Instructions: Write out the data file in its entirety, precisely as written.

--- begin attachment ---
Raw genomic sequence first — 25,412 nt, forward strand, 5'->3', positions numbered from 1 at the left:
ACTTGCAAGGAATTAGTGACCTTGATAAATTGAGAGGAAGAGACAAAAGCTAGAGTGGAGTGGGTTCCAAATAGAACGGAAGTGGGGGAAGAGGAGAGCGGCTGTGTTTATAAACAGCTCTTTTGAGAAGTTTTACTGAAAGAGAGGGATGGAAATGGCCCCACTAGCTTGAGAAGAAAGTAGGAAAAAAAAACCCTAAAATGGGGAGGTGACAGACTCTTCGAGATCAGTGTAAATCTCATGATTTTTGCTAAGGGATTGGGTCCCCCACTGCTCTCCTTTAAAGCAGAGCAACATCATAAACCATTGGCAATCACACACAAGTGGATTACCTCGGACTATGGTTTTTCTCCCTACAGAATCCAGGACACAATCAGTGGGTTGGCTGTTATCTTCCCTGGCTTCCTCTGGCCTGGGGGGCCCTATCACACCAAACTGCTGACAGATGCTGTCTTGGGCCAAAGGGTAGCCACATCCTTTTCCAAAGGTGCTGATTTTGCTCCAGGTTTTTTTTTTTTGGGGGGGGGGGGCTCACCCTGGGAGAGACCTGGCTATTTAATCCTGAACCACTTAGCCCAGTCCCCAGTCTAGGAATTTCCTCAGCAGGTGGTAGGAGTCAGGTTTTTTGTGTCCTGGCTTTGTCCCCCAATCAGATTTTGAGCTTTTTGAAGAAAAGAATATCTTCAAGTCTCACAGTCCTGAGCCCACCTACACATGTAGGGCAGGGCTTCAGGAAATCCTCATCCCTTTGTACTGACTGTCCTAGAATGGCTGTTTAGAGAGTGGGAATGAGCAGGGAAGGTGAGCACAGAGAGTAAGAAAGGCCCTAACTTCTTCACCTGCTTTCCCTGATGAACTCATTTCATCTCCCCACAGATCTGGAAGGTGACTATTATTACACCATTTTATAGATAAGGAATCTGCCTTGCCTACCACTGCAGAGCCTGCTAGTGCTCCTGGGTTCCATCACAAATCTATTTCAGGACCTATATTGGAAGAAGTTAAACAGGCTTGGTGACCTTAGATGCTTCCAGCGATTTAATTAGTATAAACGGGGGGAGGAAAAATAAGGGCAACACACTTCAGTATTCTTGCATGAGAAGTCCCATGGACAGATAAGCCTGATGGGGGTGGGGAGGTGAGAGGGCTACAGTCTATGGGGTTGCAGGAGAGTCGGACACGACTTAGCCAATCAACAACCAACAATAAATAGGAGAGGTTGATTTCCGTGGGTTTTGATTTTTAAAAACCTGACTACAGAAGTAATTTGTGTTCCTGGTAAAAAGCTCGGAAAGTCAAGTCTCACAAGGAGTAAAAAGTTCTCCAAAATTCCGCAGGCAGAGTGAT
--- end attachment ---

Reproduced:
Raw genomic sequence first — 25,412 nt, forward strand, 5'->3', positions numbered from 1 at the left:
ACTTGCAAGGAATTAGTGACCTTGATAAATTGAGAGGAAGAGACAAAAGCTAGAGTGGAGTGGGTTCCAAATAGAACGGAAGTGGGGGAAGAGGAGAGCGGCTGTGTTTATAAACAGCTCTTTTGAGAAGTTTTACTGAAAGAGAGGGATGGAAATGGCCCCACTAGCTTGAGAAGAAAGTAGGAAAAAAAAACCCTAAAATGGGGAGGTGACAGACTCTTCGAGATCAGTGTAAATCTCATGATTTTTGCTAAGGGATTGGGTCCCCCACTGCTCTCCTTTAAAGCAGAGCAACATCATAAACCATTGGCAATCACACACAAGTGGATTACCTCGGACTATGGTTTTTCTCCCTACAGAATCCAGGACACAATCAGTGGGTTGGCTGTTATCTTCCCTGGCTTCCTCTGGCCTGGGGGGCCCTATCACACCAAACTGCTGACAGATGCTGTCTTGGGCCAAAGGGTAGCCACATCCTTTTCCAAAGGTGCTGATTTTGCTCCAGGTTTTTTTTTTTTGGGGGGGGGGGGCTCACCCTGGGAGAGACCTGGCTATTTAATCCTGAACCACTTAGCCCAGTCCCCAGTCTAGGAATTTCCTCAGCAGGTGGTAGGAGTCAGGTTTTTTGTGTCCTGGCTTTGTCCCCCAATCAGATTTTGAGCTTTTTGAAGAAAAGAATATCTTCAAGTCTCACAGTCCTGAGCCCACCTACACATGTAGGGCAGGGCTTCAGGAAATCCTCATCCCTTTGTACTGACTGTCCTAGAATGGCTGTTTAGAGAGTGGGAATGAGCAGGGAAGGTGAGCACAGAGAGTAAGAAAGGCCCTAACTTCTTCACCTGCTTTCCCTGATGAACTCATTTCATCTCCCCACAGATCTGGAAGGTGACTATTATTACACCATTTTATAGATAAGGAATCTGCCTTGCCTACCACTGCAGAGCCTGCTAGTGCTCCTGGGTTCCATCACAAATCTATTTCAGGACCTATATTGGAAGAAGTTAAACAGGCTTGGTGACCTTAGATGCTTCCAGCGATTTAATTAGTATAAACGGGGGGAGGAAAAATAAGGGCAACACACTTCAGTATTCTTGCATGAGAAGTCCCATGGACAGATAAGCCTGATGGGGGTGGGGAGGTGAGAGGGCTACAGTCTATGGGGTTGCAGGAGAGTCGGACACGACTTAGCCAATCAACAACCAACAATAAATAGGAGAGGTTGATTTCCGTGGGTTTTGATTTTTAAAAACCTGACTACAGAAGTAATTTGTGTTCCTGGTAAAAAGCTCGGAAAGTCAAGTCTCACAAGGAGTAAAAAGTTCTCCAAAATTCCGCAGGCAGAGTGAT